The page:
On August 13th, the Justice Department made a bold claim that Yale University has been discriminating against its Asian-American and White applicants. This came at the heels of a two-year-long investigation against the school, which began shortly after Harvard was accused of committing the very same crime.
If this allegation is in fact true, Yale would be violating Title VI of the 1964 Civil Rights Acts, which prohibits any school from turning away potential candidates purely on the basis of race, sex, or national origin. Last October, Harvard’s trial came to a close as the school was found innocent, but next month, arguments are set to be heard for the prosecutor’s appeal of the case.
The Justice Department’s accusations against both Yale and Harvard were in response to a formal complaint made by the Asian American Coalition for Education (AACE) in May of 2016 along with the solidarity of over 60 Asian American organizations. AACE is a non-profit committed to promoting equal educational opportunities for Asian-Americans. For the past several years, the organization has made it its priority to end racial quotas in higher education, as they believe it is at the expense of Asian-American students.
The Justice Department’s decision could gravely hurt Yale’s ongoing legal battle for preserving affirmative action, a policy that favors socioeconomically disadvantaged candidates who have been historically barred from attending prestigious schools. It is practiced by many universities with the intent of making reparations in higher education.
Fizza Abbas, a QC senior majoring in Sociology believes that affirmative action is greatly misrepresented in the media. “People have the misconception that affirmative action is something that victimizes Asians and Whites. For a long time, conservatives have rallied behind this message to use Asians as a tool for dividing minorities and serving their own political agenda.”
Malaika Var, a QC junior majoring in Political Science feels similarly. She even adds that “the Black and Hispanic community have always faced a disadvantage as a result of systemic racism. Affirmative action provides them a better chance at attaining the higher education they wouldn’t otherwise have”.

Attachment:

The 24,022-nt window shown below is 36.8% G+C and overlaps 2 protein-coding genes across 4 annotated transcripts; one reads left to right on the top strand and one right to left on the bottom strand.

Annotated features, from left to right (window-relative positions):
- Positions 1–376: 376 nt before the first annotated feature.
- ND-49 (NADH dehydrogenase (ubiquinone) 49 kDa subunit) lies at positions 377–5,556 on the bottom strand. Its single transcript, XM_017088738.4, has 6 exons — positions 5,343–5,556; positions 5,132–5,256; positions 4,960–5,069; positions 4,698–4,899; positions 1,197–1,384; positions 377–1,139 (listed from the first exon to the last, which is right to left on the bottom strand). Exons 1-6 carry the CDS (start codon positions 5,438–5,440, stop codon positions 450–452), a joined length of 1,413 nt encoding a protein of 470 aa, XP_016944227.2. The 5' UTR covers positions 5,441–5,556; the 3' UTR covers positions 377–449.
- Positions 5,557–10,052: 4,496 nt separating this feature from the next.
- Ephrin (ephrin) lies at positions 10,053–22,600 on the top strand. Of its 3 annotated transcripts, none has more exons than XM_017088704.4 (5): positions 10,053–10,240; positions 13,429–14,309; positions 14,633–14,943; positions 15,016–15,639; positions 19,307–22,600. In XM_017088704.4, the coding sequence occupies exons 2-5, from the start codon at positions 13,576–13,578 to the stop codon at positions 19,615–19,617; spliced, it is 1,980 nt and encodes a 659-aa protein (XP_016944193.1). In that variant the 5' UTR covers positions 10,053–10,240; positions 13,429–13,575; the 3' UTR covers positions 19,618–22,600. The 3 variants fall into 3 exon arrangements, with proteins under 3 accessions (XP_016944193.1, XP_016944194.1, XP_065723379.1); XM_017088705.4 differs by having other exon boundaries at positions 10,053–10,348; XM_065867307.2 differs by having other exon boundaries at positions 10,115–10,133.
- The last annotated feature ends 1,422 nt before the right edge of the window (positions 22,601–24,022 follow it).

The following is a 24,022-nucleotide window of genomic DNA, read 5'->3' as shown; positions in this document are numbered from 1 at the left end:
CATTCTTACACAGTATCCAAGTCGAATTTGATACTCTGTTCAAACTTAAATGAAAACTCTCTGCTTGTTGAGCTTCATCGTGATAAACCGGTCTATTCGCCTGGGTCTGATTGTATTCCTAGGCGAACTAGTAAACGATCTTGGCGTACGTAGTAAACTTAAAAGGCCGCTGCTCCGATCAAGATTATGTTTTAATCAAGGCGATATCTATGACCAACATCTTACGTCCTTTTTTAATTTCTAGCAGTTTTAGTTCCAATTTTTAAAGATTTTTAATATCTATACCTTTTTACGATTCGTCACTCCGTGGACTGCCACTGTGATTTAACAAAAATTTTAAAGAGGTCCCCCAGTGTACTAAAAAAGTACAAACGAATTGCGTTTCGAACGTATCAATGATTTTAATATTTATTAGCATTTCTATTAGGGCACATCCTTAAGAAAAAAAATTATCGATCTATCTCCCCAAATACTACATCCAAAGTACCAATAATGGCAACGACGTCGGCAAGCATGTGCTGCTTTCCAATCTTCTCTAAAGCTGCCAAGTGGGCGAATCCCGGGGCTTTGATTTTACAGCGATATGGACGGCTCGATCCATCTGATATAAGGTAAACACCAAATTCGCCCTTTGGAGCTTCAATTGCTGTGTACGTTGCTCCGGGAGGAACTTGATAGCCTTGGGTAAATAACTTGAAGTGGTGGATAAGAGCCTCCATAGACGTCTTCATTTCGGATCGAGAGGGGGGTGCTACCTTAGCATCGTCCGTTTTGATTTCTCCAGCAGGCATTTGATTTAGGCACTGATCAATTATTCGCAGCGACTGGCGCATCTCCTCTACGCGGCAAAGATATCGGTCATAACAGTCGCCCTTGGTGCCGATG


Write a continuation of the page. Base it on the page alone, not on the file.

Eric S. Dreiband, the assistant attorney general for the civil rights division, is not a proponent of affirmative action. In defense of the Justice Department’s opposition against Yale’s admission practices, he has stated that “there is no such thing as a nice form of race discrimination.” He then proceeded that the “investigation indicates that Yale’s diversity goals appear to be vague, elusory and amorphous. While some applicants — mainly African-American and Hispanic students — were favored by Yale because of their race and ethnicity, others were disfavored”.
According to The New York Times, the Justice Department has “directed Yale to suspend the consideration of race or national origin in admissions for one year, at which time the university would need to seek clearance from the government to begin using race as a factor again.” Yale’s president Peter Salovey is adamant that the department’s allegations are “baseless.” He claims that “at this unique moment in our history, when so much attention properly is being paid to issues of race, Yale will not waver in its commitment to educating a student body whose diversity is a mark of its excellence.”
Yale has made it evident that it will fight against the Justice Department’s orders and continue following its normal admission procedure. If Yale fails to comply, the department will file a lawsuit in favor of cutting government funding toward the university as a consequence of the Title VI violation.